Human tissue can now be printed from stem cells using nanotechnology

It’s the stuff of science fiction: technology that can print a human organ.

The first step towards turning big-screen fantasy into everyday reality has been taken by Israel’s Nano Dimension, which makes 3D printers.

Through a collaboration with another Israeli company, biotechnology firm Accellta of Haifa, Nano Dimension has been able to mix human stem cells into its 3D printer ink.

When expelled through the more than 1,000 tiny nozzles of a Nano Dimension DragonFly 3D printer, the ink can form into human tissue.

While the technology is still at the proof-of-concept stage, and going from simple tissue to a full organ is a daunting and uncharted process, the possibilities for saving lives by “Printing” a new liver or lung are staggering.

CEO Amit Dror stressed that Nano Dimension is not the only company to offer biotech printing.

Before Nano Dimensions teamed up with Accellta, printing even a minuscule tissue would take overnight under particular lab conditions and be used mainly for research.

Nano Dimension’s breakthrough is a somewhat serendipitous detour from its primary business, which is printing PCBs, the printed circuit boards that go into everything from cell phones to smart refrigerators.

As its name suggestions, Nano Dimension uses nanotechnology to print the metal part of a circuit board using “Ink” in which tiny silver particles are suspended.

Silver melts only at a temperature of 961.8 degrees Celsius, too hot for a printer, but when it’s taken down to the nano level, it can remain liquefied at between 100 and 200 Celsius, Dror said.

Once it’s printed, the silver cools down, and the PCB is ready.

Nano Dimension is the only 3D printer company today that focuses on PCB production.

Dror has often turned down proposals from potential partners wanting to collaborate on various types of projects beyond PCBs. “We haven’t wanted to get defocused,” he said.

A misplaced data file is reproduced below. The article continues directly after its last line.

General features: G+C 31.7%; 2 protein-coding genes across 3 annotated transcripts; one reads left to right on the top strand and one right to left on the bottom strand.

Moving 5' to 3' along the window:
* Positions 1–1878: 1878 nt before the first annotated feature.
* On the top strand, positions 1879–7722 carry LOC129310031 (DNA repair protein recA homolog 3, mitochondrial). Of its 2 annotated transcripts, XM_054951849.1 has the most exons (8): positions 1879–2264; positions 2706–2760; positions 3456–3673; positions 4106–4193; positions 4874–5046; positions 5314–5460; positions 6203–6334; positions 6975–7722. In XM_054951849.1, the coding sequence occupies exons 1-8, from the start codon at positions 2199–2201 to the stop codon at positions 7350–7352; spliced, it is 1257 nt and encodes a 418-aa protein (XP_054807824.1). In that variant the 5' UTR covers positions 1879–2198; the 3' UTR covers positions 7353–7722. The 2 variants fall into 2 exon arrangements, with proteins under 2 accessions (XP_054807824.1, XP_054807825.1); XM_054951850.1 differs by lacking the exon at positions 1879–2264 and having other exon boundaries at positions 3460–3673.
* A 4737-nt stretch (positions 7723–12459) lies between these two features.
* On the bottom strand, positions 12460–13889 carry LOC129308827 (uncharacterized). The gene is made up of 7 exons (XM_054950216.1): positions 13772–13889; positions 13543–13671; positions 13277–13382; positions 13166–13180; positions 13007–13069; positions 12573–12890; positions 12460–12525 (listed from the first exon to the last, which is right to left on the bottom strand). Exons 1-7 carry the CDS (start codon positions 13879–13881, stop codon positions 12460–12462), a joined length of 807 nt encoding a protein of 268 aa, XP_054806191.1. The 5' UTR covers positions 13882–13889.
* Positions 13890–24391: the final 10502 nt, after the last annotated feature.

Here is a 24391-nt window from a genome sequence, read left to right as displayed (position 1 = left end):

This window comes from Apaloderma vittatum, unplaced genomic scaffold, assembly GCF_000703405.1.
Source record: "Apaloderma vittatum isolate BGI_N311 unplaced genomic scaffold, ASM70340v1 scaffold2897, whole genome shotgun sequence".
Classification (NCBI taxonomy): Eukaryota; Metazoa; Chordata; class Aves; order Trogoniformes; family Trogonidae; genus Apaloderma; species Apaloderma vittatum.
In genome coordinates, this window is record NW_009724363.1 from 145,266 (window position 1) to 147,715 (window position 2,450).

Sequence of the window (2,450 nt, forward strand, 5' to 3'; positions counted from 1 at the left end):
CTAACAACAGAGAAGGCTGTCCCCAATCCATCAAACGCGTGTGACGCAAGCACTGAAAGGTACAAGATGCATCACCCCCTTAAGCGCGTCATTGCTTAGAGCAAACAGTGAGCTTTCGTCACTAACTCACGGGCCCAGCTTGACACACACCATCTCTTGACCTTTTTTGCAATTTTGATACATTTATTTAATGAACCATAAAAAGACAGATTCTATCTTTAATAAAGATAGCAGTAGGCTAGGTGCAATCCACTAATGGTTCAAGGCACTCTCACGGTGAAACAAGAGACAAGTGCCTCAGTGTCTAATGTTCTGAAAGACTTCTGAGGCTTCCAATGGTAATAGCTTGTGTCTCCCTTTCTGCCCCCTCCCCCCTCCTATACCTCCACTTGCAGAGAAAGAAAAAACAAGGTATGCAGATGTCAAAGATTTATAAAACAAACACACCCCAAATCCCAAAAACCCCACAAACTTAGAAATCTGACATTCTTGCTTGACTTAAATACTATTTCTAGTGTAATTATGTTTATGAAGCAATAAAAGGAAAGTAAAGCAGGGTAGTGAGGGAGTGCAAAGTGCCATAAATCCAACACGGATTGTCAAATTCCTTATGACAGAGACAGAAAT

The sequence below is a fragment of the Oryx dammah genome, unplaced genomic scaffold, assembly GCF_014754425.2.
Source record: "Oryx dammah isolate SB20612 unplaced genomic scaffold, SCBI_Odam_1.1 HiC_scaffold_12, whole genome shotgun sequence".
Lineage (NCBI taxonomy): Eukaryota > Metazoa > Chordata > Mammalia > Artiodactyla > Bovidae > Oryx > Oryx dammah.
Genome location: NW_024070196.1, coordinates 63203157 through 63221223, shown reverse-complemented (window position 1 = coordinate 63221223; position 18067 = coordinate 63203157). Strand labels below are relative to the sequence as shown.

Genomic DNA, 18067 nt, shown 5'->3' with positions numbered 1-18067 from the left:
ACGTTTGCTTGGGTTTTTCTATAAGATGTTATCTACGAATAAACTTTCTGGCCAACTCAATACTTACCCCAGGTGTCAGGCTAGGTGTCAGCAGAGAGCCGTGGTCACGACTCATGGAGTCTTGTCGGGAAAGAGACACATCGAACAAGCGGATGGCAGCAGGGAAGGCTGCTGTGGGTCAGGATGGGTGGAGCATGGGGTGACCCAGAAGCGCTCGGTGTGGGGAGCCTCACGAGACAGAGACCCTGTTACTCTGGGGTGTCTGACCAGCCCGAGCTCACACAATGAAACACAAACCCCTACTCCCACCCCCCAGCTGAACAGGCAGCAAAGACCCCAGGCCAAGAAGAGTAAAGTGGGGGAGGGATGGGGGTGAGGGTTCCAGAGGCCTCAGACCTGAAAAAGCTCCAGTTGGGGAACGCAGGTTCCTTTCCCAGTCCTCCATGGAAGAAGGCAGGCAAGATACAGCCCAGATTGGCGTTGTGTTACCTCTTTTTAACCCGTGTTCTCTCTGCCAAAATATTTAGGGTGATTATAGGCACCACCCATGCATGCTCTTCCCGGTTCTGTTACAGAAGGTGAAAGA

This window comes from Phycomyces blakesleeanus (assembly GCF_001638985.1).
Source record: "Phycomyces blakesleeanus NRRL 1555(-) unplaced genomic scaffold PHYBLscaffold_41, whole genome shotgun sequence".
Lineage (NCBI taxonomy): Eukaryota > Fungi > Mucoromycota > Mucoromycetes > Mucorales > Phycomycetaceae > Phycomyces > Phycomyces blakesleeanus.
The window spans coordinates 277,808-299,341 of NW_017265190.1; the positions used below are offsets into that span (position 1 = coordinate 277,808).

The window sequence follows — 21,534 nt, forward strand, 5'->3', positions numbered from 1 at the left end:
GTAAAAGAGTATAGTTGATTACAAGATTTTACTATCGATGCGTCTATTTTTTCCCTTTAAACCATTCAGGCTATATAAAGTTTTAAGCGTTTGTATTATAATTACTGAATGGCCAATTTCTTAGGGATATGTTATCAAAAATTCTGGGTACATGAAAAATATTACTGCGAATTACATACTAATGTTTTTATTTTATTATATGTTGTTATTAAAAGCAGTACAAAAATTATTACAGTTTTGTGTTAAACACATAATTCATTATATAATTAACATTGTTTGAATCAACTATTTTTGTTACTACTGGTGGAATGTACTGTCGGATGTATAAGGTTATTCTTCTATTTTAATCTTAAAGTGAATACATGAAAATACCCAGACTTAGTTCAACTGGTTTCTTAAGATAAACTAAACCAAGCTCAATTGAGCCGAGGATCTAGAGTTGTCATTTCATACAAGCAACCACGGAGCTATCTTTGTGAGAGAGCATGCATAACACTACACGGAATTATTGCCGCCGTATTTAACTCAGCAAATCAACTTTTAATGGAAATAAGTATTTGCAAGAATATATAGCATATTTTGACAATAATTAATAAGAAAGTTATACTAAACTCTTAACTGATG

“We’re pretty good at creating and reproducing stem cells,” Accellta CEO Itzchak Angel told Dror.

“But we don’t have the technology to allocate the cells into a tissue. For that, we need a printer.”

“It’s not trivial to take nanomaterials and print them accurately.”

“We had to make sure we didn’t electrify and kill the stem cells when the inkjet is spitting them out,” Dror said.

The third type of ink that doesn’t include stem cells solidifies the result.

After the tissue is printed, it’s sent to Accellta for incubation.

Nano Dimension’s stock price soared 17 percent on the day it announced its stem-cell printing collaboration with Accellta.

While 3D bioprinting is a “Very hot topic,” Dror said, Nano Dimension isn’t giving up on its PCB business.

At the end of Q1 2016, the public company had $7.6 million in the bank, and will soon start rolling out its first commercial 3D printers for PCB production.

Dror may spend his days thinking about 3D printers and stem cells, but at night, he can kick back with a locally brewed whiskey.

Along with Nano Dimension chief business officer Simon Fried, Dror cofounded Tel Aviv’s Milk and Honey Distillery, which makes bourbon and rye-based whiskies, and in 2018 will release Israel’s first kosher single malt as a special bonus exclusively for supporters of Milk and Honey’s Indiegogo crowdfunding campaign.

The rest of us will have to wait a bit longer, unless, of course, Nano Dimension starts printing whiskey as the next evolution of its 3D expertise.

 

 

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